[Oct. 2, 1960] Second-rate fun (November 1960 IF Science Fiction)

Galaxy’s little sister, IF Science Fiction has settled into a predictable format.  Filled with a number of “B” authors, mostly neophytes, it generally leads with a decent novelette, and the rest of the stories are two and three-star affairs.  I don’t think the blame can be put on IF‘s shadow editor, Fred Pohl (Horace Gold is all but retired these days, I understand).  Rather, this is about the best quality one can expect for a penny a word. 

That said, the stories in IF are rarely offensively bad, and perhaps some day, one of these novices learning the ropes of writing in the minor leagues will surprise us with a masterpiece.

Preamble out of the way, let’s take a look at the November 1960 issue:

Jim Harmon is actually quite the veteran, and he has a knack for interesting, off-beat writing.  His novelette, Mindsnake, depicts a future where interstellar teleportation is possible, but fraught with risk.  Only the Companions, colloquially known (and disparaged) as Witches, can keep a traveller’s mind intact over the long journey.  Good stuff, and original.  Four stars.

Then we have the short Superjoemulloy by unknown Scott F. Grenville.  How can the most powerful man challenge himself?  By creating a superior version of himself, of course.  Three stars.

Now, I was a bit dismayed to find Daniel Keyes in the Table of Contents.  Whenever I see a “big name” in IF (and there is no question that Keyes is a big name: he won the Hugo this year for Flowers for Algernon), the story is usually a second-rater.  Sure enough, The Quality of Mercy, which clunkily mixes sentient computers with organ transplants and mandated euthanasia, is a bit of a talky mess.  Two stars.

R.A. Lafferty is a fellow who may surprise us some day.  He seems to be enjoying an upward trajectory with his stories, not just in quality but in venue.  McGonigal’s Worm, in which every animal on Earth loses the ability to breed, is sort of a poor man’s Brain Wave.  Read it, and you’ll see what I mean.  Three stars.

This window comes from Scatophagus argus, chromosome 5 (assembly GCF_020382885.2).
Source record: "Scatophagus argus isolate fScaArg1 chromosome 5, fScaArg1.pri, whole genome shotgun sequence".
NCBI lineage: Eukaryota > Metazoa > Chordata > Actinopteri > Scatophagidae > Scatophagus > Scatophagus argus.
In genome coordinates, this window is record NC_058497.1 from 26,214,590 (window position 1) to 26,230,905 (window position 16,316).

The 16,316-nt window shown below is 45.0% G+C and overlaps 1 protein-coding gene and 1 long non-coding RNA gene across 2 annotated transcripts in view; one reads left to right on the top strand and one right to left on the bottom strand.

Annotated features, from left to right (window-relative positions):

Esidarap ot Pirt Dnuor is an engaging little tale of tourism in a rather backward place, brought to us by Lloyd Biggle, Jr, who spends much of his time appearing in Fantastic.  I liked it, but I’m afraid I didn’t get the final joke–an Un-Prize to anyone who can explain it to me.  Three stars.

I was gratified to find that, per his book review column, Fred Pohl liked much the same stories in Aldiss’ Galaxies like Grains of Sand as I did.  On the other hand, he liked Dickson’s Dorsai! far more than me.  Perhaps the novelization (titled The Genetic General) is better than the serial.

William Stuart is back with another well-written story that doesn’t quite hit the mark.  Don’t think about it is a low-grade F&SF-style tale that takes too long to get to its kicker, and whose kicker lacks kick.  Three stars.

That brings us to Frank Herbert’s Egg and Ashes, told from the point of view of a charming if horrifying little symbiote (parasite?) I felt like the beginning was better than the ending, but I do like the way Herbert turns a phrase.  Three stars.

The issue ends with The Impersonator, the third story ever published by Robert Wicks.  In the midling future, the Earth is threatened by an impending Ice Age thanks to humanity’s rapacious exploitation of the planet’s resources.  A host of outrageous plans are developed to fix the problem: from salting ice fields with carbon dust, to altering the axial tilt of the planet, to tapping the heat from the Earth’s core.  It’s not a great story, but I liked Wicks’ satirical presentation of “doubling down” in an attempt to thwart catastrophe.  Three stars.

As you can see, this isn’t the best crop of stories.  On the other hand, minor league games draw crowds, too.  And the tickets are cheaper….

10 thoughts on “[Oct. 2, 1960] Second-rate fun (November 1960 IF Science Fiction)”